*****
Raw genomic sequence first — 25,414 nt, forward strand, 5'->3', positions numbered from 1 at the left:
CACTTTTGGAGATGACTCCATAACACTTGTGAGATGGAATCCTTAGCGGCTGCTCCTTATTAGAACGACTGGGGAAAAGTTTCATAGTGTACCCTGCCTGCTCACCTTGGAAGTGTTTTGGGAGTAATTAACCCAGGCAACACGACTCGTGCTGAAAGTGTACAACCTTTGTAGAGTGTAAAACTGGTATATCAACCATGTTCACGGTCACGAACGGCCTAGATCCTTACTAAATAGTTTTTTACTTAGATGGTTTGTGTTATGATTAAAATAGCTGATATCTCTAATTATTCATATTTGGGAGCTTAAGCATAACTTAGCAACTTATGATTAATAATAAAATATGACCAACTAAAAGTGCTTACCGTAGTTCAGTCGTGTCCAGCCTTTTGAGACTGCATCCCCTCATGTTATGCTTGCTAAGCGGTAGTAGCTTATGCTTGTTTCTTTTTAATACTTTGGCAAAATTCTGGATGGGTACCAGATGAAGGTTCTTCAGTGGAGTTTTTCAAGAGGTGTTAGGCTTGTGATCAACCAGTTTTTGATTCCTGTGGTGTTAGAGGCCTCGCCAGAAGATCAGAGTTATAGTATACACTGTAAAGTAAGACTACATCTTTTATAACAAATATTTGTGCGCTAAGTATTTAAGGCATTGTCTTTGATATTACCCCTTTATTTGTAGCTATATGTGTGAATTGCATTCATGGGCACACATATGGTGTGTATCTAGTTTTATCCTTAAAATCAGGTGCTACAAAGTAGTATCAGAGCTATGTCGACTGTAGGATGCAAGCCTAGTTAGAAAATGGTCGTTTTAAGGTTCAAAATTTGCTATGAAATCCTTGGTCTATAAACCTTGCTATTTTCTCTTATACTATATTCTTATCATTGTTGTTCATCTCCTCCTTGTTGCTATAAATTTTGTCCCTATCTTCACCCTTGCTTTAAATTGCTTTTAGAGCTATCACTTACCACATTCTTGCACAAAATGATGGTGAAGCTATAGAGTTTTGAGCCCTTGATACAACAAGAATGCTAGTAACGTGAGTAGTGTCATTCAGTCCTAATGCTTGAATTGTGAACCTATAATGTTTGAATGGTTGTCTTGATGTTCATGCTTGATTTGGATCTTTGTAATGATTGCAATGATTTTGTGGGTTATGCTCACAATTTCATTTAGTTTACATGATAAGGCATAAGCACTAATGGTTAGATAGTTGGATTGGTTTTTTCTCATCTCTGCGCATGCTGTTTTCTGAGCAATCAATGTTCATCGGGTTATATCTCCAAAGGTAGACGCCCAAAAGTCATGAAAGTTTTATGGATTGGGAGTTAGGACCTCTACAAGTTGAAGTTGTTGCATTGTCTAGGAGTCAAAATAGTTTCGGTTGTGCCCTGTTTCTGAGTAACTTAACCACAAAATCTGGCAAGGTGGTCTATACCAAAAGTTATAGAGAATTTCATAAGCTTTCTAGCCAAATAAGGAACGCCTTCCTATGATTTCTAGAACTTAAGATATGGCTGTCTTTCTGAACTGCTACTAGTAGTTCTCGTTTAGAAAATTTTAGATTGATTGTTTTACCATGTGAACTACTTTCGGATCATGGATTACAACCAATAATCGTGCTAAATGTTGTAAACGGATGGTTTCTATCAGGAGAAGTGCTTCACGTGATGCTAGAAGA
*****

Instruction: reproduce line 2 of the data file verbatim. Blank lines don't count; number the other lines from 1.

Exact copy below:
CACTTTTGGAGATGACTCCATAACACTTGTGAGATGGAATCCTTAGCGGCTGCTCCTTATTAGAACGACTGGGGAAAAGTTTCATAGTGTACCCTGCCTGCTCACCTTGGAAGTGTTTTGGGAGTAATTAACCCAGGCAACACGACTCGTGCTGAAAGTGTACAACCTTTGTAGAGTGTAAAACTGGTATATCAACCATGTTCACGGTCACGAACGGCCTAGATCCTTACTAAATAGTTTTTTACTTAGATGGTTTGTGTTATGATTAAAATAGCTGATATCTCTAATTATTCATATTTGGGAGCTTAAGCATAACTTAGCAACTTATGATTAATAATAAAATATGACCAACTAAAAGTGCTTACCGTAGTTCAGTCGTGTCCAGCCTTTTGAGACTGCATCCCCTCATGTTATGCTTGCTAAGCGGTAGTAGCTTATGCTTGTTTCTTTTTAATACTTTGGCAAAATTCTGGATGGGTACCAGATGAAGGTTCTTCAGTGGAGTTTTTCAAGAGGTGTTAGGCTTGTGATCAACCAGTTTTTGATTCCTGTGGTGTTAGAGGCCTCGCCAGAAGATCAGAGTTATAGTATACACTGTAAAGTAAGACTACATCTTTTATAACAAATATTTGTGCGCTAAGTATTTAAGGCATTGTCTTTGATATTACCCCTTTATTTGTAGCTATATGTGTGAATTGCATTCATGGGCACACATATGGTGTGTATCTAGTTTTATCCTTAAAATCAGGTGCTACAAAGTAGTATCAGAGCTATGTCGACTGTAGGATGCAAGCCTAGTTAGAAAATGGTCGTTTTAAGGTTCAAAATTTGCTATGAAATCCTTGGTCTATAAACCTTGCTATTTTCTCTTATACTATATTCTTATCATTGTTGTTCATCTCCTCCTTGTTGCTATAAATTTTGTCCCTATCTTCACCCTTGCTTTAAATTGCTTTTAGAGCTATCACTTACCACATTCTTGCACAAAATGATGGTGAAGCTATAGAGTTTTGAGCCCTTGATACAACAAGAATGCTAGTAACGTGAGTAGTGTCATTCAGTCCTAATGCTTGAATTGTGAACCTATAATGTTTGAATGGTTGTCTTGATGTTCATGCTTGATTTGGATCTTTGTAATGATTGCAATGATTTTGTGGGTTATGCTCACAATTTCATTTAGTTTACATGATAAGGCATAAGCACTAATGGTTAGATAGTTGGATTGGTTTTTTCTCATCTCTGCGCATGCTGTTTTCTGAGCAATCAATGTTCATCGGGTTATATCTCCAAAGGTAGACGCCCAAAAGTCATGAAAGTTTTATGGATTGGGAGTTAGGACCTCTACAAGTTGAAGTTGTTGCATTGTCTAGGAGTCAAAATAGTTTCGGTTGTGCCCTGTTTCTGAGTAACTTAACCACAAAATCTGGCAAGGTGGTCTATACCAAAAGTTATAGAGAATTTCATAAGCTTTCTAGCCAAATAAGGAACGCCTTCCTATGATTTCTAGAACTTAAGATATGGCTGTCTTTCTGAACTGCTACTAGTAGTTCTCGTTTAGAAAATTTTAGATTGATTGTTTTACCATGTGAACTACTTTCGGATCATGGATTACAACCAATAATCGTGCTAAATGTTGTAAACGGATGGTTTCTATCAGGAGAAGTGCTTCACGTGATGCTAGAAGA